Aerogramme issued by Australia with World Stamp Expo 99 Logo. Many thanks to my friend, Vera Radnell for mailing me this wonderful postal stationery.
The ship depicted is the James Craig, a three-masted iron-hulled barque built in 1874 in Sunderland, England, by Bartram, Haswell, & Co., she was originally named Clan Macleod. She was employed carrying cargo around the world, and rounded Cape Horn 23 times in 26 years. In 1900 she was acquired by Mr J J Craig, renamed James Craig in 1905, and began to operate between New Zealand and Australia until 1911. In 1932 she was sunk by fishermen who blasted a 3-metre hole in her stern.
Restoration of James Craig began in 1972, when volunteers from the 'Lady Hopetoun and Port Jackson Marine Steam Museum' (now the Sydney Heritage Fleet) refloated her and towed her to Hobart for initial repairs. Brought back to Sydney under tow in 1981, her hull was placed on a submersible pontoon to allow work on the hull restoration to proceed. Over a number of years the vessel was restored, repaired by both paid craftspeople and volunteers and relaunched in 1997. In 2001 restoration work was completed and she was able to set sail.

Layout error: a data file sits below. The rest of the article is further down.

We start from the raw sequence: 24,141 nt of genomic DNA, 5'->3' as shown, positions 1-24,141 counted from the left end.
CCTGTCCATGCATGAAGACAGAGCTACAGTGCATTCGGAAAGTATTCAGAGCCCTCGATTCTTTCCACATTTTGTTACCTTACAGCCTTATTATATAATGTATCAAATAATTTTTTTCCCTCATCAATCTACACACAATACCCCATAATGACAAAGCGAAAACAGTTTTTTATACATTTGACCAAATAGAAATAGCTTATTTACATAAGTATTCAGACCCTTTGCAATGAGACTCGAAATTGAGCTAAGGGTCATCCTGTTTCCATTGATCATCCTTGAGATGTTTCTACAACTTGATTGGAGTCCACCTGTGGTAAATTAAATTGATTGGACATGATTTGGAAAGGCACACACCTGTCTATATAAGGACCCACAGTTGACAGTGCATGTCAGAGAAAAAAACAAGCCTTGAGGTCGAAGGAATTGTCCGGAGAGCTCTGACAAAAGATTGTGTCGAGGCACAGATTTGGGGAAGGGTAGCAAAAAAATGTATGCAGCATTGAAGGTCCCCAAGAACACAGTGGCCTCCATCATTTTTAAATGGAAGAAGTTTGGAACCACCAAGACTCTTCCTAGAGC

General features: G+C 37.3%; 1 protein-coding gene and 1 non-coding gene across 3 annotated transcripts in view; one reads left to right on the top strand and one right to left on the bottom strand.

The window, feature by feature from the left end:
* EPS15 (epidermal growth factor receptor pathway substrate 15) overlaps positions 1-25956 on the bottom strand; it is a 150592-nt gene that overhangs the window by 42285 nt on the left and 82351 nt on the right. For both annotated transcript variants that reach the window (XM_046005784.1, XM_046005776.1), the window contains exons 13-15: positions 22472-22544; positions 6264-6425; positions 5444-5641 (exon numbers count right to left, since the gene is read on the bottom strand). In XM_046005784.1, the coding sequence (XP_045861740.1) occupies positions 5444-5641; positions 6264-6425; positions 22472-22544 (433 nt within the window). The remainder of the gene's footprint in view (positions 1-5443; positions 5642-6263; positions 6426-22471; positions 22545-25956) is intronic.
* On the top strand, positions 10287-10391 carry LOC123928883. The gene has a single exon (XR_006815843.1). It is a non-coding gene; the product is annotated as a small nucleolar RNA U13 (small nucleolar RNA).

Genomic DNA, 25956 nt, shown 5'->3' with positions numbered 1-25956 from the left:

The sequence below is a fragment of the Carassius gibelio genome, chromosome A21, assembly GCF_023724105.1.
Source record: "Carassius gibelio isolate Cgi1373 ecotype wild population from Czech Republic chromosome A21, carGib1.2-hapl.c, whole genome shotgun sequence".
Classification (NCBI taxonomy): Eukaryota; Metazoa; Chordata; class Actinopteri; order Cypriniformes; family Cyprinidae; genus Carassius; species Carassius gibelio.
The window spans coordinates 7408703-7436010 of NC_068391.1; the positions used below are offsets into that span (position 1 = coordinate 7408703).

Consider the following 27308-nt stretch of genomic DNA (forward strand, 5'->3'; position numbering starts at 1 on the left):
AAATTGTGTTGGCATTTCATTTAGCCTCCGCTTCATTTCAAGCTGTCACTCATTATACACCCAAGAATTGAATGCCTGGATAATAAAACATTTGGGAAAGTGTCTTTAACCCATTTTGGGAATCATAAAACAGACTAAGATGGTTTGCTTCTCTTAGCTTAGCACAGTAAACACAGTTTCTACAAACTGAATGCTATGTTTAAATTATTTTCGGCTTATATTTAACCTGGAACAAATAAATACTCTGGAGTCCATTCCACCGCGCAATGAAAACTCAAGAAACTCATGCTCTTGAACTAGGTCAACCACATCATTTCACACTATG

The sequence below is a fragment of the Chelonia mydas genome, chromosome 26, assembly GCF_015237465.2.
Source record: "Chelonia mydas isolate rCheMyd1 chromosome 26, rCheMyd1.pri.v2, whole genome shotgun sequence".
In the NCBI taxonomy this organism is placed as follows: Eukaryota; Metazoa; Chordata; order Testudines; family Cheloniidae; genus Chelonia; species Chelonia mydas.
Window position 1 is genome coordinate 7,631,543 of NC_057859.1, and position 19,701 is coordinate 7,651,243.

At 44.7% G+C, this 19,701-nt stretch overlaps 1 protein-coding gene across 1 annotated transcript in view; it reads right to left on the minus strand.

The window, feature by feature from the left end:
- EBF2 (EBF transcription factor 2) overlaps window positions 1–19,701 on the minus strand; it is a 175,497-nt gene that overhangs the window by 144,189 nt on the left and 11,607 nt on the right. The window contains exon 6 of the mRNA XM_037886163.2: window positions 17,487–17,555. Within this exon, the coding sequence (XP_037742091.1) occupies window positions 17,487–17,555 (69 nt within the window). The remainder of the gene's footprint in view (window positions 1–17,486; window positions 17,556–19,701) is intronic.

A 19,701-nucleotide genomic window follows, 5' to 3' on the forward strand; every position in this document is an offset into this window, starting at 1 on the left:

James Craig is currently berthed at Wharf 7 of Darling Harbor, near the Australian National Maritime Museum. She is open to the public, and takes passengers out sailing on Sydney Harbor and beyond. She is crewed and maintained by volunteers from the Sydney Heritage Fleet. The cost of maintaining her is approaching $1 million a year and the ship relies on generating income from visitors alongside, charters, events, and regular fortnightly day-sails with up to 80 passengers.